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- Thomas Wingfold, Curate V1 - 10/29 -

refused; and the popular acceptance was worth no more in respect of Christianity than of Mahometanism, for how many had given the subject at all better consideration than himself? And there was Sunday with its wolves and jackals, and but a hedge between! He did not so much mind reading the prayers: he was not accountable for what was in them, although it was bad enough to stand up and read them. Happy thing he was not a dissenter, for then he would have had to pretend to pray from his own soul, which would have been too horrible! But there was the sermon! That at least was supposed to contain, or to be presented as containing, his own sentiments. Now what were his sentiments? For the life of him he could not tell. Had he ANY sentiments, any opinions, any beliefs, any unbeliefs? He had plenty of sermons--old, yellow, respectable sermons, not lithographed, neither composed by mind nor copied out by hand unknown, but in the neat writing of his old D.D. uncle, so legible that he never felt it necessary to read them over beforehand--just saw that he had the right one. A hundred and fifty-seven such sermons, the odd one for the year that began on a Sunday, of unquestionable orthodoxy, had his kind old uncle left him in his will, with the feeling probably that he was not only setting him up in sermons for life, but giving him a fair start as well in the race of which a stall in some high cathedral was the goal. For his own part he had never made a sermon, at least never one he had judged worth preaching to a congregation. He had rather a high idea, he thought, of preaching, and these sermons of his uncle he considered really excellent. Some of them, however, were altogether doctrinal, some very polemical: of such he must now beware. He would see of what kind was the next in order; he would read it and make sure it contained nothing he was not, in some degree at least, prepared to hold his face to and defend--if he could not absolutely swear he believed it purely true.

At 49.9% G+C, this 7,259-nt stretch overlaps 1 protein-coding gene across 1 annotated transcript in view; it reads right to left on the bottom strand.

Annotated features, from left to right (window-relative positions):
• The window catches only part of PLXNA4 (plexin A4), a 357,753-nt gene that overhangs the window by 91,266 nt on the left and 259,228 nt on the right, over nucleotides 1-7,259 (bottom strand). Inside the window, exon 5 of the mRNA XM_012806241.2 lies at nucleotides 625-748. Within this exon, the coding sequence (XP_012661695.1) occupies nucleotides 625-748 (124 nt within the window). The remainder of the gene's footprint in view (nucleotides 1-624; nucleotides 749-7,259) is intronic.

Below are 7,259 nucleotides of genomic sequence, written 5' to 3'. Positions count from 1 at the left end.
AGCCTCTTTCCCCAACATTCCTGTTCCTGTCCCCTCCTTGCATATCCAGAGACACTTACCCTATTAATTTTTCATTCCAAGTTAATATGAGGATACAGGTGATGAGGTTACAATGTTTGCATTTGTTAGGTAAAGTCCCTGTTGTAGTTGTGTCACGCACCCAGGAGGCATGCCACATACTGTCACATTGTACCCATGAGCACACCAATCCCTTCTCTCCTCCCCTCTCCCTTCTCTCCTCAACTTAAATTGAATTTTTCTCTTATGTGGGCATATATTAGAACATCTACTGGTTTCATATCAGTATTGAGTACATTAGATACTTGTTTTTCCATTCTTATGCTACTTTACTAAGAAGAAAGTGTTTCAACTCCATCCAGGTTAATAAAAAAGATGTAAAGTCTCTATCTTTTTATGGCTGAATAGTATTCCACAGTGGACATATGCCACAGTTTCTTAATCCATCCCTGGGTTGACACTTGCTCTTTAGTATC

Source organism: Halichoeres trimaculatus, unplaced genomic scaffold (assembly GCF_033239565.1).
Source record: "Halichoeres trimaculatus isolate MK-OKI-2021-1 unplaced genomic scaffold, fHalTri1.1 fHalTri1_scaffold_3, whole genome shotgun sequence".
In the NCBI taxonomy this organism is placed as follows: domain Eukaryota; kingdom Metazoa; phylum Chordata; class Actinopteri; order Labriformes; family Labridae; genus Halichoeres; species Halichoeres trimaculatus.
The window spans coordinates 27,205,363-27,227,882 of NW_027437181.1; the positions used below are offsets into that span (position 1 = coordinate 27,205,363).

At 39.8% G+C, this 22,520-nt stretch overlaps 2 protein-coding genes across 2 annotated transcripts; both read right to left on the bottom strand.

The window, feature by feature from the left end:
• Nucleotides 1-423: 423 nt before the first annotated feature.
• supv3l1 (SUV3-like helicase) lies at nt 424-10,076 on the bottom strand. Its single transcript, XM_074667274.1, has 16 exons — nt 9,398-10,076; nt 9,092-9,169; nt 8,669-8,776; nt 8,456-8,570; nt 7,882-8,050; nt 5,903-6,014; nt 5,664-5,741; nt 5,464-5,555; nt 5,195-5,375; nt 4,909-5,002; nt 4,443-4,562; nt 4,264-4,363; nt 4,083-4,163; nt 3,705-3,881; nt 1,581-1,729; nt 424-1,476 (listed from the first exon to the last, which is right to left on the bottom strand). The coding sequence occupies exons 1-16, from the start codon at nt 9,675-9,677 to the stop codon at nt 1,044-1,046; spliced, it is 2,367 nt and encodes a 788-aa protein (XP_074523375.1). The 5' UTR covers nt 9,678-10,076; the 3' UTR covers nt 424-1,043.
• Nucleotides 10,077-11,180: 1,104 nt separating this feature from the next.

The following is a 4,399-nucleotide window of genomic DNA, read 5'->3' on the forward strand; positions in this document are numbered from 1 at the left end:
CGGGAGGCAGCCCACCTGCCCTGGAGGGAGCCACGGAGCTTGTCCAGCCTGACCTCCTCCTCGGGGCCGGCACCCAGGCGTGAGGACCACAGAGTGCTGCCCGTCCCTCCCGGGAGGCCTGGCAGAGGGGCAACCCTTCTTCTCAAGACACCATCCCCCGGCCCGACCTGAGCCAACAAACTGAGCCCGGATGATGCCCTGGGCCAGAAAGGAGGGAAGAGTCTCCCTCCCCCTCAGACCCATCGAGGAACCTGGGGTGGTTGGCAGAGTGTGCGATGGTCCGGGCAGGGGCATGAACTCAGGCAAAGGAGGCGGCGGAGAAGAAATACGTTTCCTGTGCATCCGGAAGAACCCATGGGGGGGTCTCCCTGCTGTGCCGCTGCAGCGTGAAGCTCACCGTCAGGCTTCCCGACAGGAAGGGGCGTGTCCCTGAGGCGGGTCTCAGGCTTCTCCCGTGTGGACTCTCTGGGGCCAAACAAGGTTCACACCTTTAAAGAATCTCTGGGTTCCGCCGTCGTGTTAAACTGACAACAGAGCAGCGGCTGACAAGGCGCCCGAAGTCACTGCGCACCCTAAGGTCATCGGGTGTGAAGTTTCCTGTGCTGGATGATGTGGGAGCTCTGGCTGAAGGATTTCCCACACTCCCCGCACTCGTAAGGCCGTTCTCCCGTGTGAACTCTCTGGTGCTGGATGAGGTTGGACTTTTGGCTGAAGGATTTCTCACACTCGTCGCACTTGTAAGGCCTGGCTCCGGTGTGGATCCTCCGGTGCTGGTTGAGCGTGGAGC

He did as resolved. The first he took up was in defence of the Athanasian creed! That would not do. He tried another. That was upon the Inspiration of the Scriptures. He glanced through it--found Moses on a level with St. Paul, and Jonah with St. John, and doubted greatly. There might be a sense--but--! No, he would not meddle with it. He tried a third: that was on the Authority of the Church. It would not do. He had read each of all these sermons, at least once, to a congregation, with perfect composure and following indifference, if not peace of mind, but now he could not come on one with which he was even in sympathy--not to say one of which he was certain that it was more true than false. At last he took up the odd one--that which could come into use but once in a week of years--and this was the sermon Bascombe heard and commented upon. Having read it over, and found nothing to compromise him with his conscience, which was like an irritable man trying to find his way in a windy wood by means of a broken lantern, he laid all the rest aside and felt a little relieved.

Wingfold had never neglected the private duty of a clergyman in regard of morning and evening devotions, but was in the habit of dressing and undressing his soul with the help of certain chosen contents of the prayer-book--a somewhat circuitous mode of communicating with Him who was so near him,--that is, if St. Paul was right in saying that he lived, and moved, and was, IN Him; but that Saturday he knelt by his bedside at noon, and began to pray or try to pray as he had never prayed or tried to pray before. The perplexed man cried out within the clergyman, and pressed for some acknowledgment from God of the being he had made.